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Computer Vision and AI Automate DSS for the Smart City

Computer vision, smart city, object detection

Digital security and surveillance (DSS) systems are everywhere around us.

But despite their ubiquity in both public and private spaces, typical DSS systems are often just pipes that pass video feeds from IP cameras over a network and to a network video recorder (NVR) or video management system (VMS). But with rapid advances in computer vision technology, these systems could be capable of much, much more.

Computer vision-enabled DSS systems are coming to market that trigger automated actions in a number of smart city applications. These solutions are being delivered as software modules that integrate with existing VMS infrastructure to reduce costs while increasing intelligence.

One example is automated access control at a condominium complex in Brazil. The goal was to improve the safety and security of its residents. The site owner elected to upgrade its existing DSS surveillance infrastructure with facial and license-plate recognition technology.

Through a collaboration with AI algorithm developer RealNetworks, DigiFort, a leading VMS solutions provider, has integrated use-case-specific AI modules into offerings that include the recognition technology required by the condominium surroundings. The VMS solutions can be hosted in the cloud or on premises-based servers that enable real-time response rates for automated actions like physical access control.

In the use case at hand, cameras installed on or near a mechanical gate run facial recognition against the driver. That information is combined with algorithms run against the vehicle’s license plate to grant or revoke access to the secure parking area. If both records match information in an existing database, the gate will open.

“This action happens in a matter of milliseconds,” said Roberto Graciosi Filho, Technical Manager at Digifort. “Once the vehicle is seen by the camera, we start running our algorithm. It identifies the plate and we send a signal to open the gate, all in less than one second.”

In another real-world example, Digifort enables facial recognition on a beach in the municipality of Praia Grande, Brazil. In that setup, 50 cameras are connected to one server.

“Using a GPU, we can process 10 to 15 faces simultaneously with 99.86 percent accuracy,” said Graciosi Filho. “We are only using this information for the security of the individuals, so we don’t have any problems with the law or any restrictions.”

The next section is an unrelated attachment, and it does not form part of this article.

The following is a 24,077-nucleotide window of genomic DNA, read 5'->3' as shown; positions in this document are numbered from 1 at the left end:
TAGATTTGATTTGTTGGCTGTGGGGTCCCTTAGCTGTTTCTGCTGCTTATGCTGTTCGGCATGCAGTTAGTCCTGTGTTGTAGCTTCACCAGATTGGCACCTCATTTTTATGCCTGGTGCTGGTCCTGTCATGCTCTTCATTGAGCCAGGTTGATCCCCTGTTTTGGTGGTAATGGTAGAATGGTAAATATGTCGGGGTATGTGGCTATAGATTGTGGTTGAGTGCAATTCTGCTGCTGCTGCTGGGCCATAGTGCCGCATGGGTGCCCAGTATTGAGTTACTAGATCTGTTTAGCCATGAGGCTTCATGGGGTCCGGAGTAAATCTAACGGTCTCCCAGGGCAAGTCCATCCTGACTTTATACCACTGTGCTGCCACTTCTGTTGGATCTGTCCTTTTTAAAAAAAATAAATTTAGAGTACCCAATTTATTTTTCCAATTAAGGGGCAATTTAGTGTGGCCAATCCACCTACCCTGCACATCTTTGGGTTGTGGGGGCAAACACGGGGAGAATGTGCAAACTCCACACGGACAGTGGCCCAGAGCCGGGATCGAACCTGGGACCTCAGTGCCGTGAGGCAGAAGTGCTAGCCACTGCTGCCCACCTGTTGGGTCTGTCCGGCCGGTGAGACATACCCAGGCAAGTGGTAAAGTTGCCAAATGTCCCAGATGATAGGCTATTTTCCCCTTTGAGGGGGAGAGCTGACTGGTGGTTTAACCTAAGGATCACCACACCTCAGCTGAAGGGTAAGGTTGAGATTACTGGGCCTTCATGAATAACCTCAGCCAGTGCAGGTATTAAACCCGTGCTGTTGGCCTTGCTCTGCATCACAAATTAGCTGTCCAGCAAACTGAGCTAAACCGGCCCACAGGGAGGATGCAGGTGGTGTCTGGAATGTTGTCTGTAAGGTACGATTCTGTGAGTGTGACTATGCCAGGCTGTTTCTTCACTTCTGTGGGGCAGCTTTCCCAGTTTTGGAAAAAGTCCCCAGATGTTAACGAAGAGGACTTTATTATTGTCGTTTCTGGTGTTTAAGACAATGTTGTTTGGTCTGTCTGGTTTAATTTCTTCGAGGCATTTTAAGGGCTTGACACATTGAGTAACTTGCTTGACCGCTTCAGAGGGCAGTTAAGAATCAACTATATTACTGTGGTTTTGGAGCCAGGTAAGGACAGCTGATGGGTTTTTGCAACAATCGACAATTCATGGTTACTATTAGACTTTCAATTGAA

“Once the vehicle is seen by the camera, we start running our algorithm. It identifies the plate and we send a signal to open the gate, all in less than one second.” —Roberto Graciosi Filho, Digifort

AI Automates Actions in Real Time

Depending on the application, the process of analyzing vehicle license plates, identifying faces, and triggering automated actions must all occur within seconds or less. This is a big ask of both the solution hardware and software infrastructure, regardless of whether the workloads are executing at the edge or in the cloud.

Digifort’s VMS solutions can deliver the high frame rate, high resolution, and low lux required by computer vision-enabled DSS deployments in a variety of environments. This is possible, in part, thanks to the use of Intel® Xeon® processor-based servers such as the 8-core E5 v4 processor, which can support 3-megapixel camera recordings at 30 frames per second (fps) over 3.5 Gbps data links (Figure 1).

A server based on the quad-core dual Intel® Xeon® processor can support more than 40 cameras. (Source: Intel®)
Figure 1. A server based on the quad-core dual Intel® Xeon® processor can support more than 40 cameras. (Source: Intel®)

The Intel Xeon processors also help facilitate the high-bandwidth transport of images and video from IP cameras at the edge to back-end servers without any packet loss or image freeze. This, of course, is critical to accurate execution of computer vision algorithms in the VMS solution.

Attention to Detail

At a time when security professionals are proactively working to keep cities, airports, train stations, schools, shops, and workspaces safe, surveillance systems augmented with computer vision technology can relieve them from the burden of long monitoring hours.

Digifort’s Facial Recognition VMS enables security staff to be alerted in real time when persons of interest are recognized on any live camera feed. When integrated on its VMS, RealNetworks’ SAFR technology lets Digifort add intelligence to its video surveillance offerings.

Video synopsis features can apply intelligent analytics on recorded video streams to condense hours of video recording into clips of a few minutes. Additional features like real-time video alarm triggers and assisted video search also help reduce the burden from government and security professionals.

The automation enabled by computer vision brings much-needed concentration and attention to detail to surveillance systems by merging monitoring capabilities with intelligent analytics and automated actions. Here, powerful edge compute plays a central role in managing a variety of AI workloads and network transport, while innovative software integrations take DSS to a whole new level for the smart cities of the future.

About the Author

Richard Nass’ key responsibilities include setting the direction for all aspects of OpenSystems Media’s Embedded product portfolio. Previously, he was the Brand Director for UBM’s award-winning Design News property. Nass has been in the engineering OEM industry for more than 25 years. In prior stints, he led the Content Team at EE Times, and the TechOnline DesignLine network of design engineering websites. Nass holds a BSEE degree from the New Jersey Institute of Technology.

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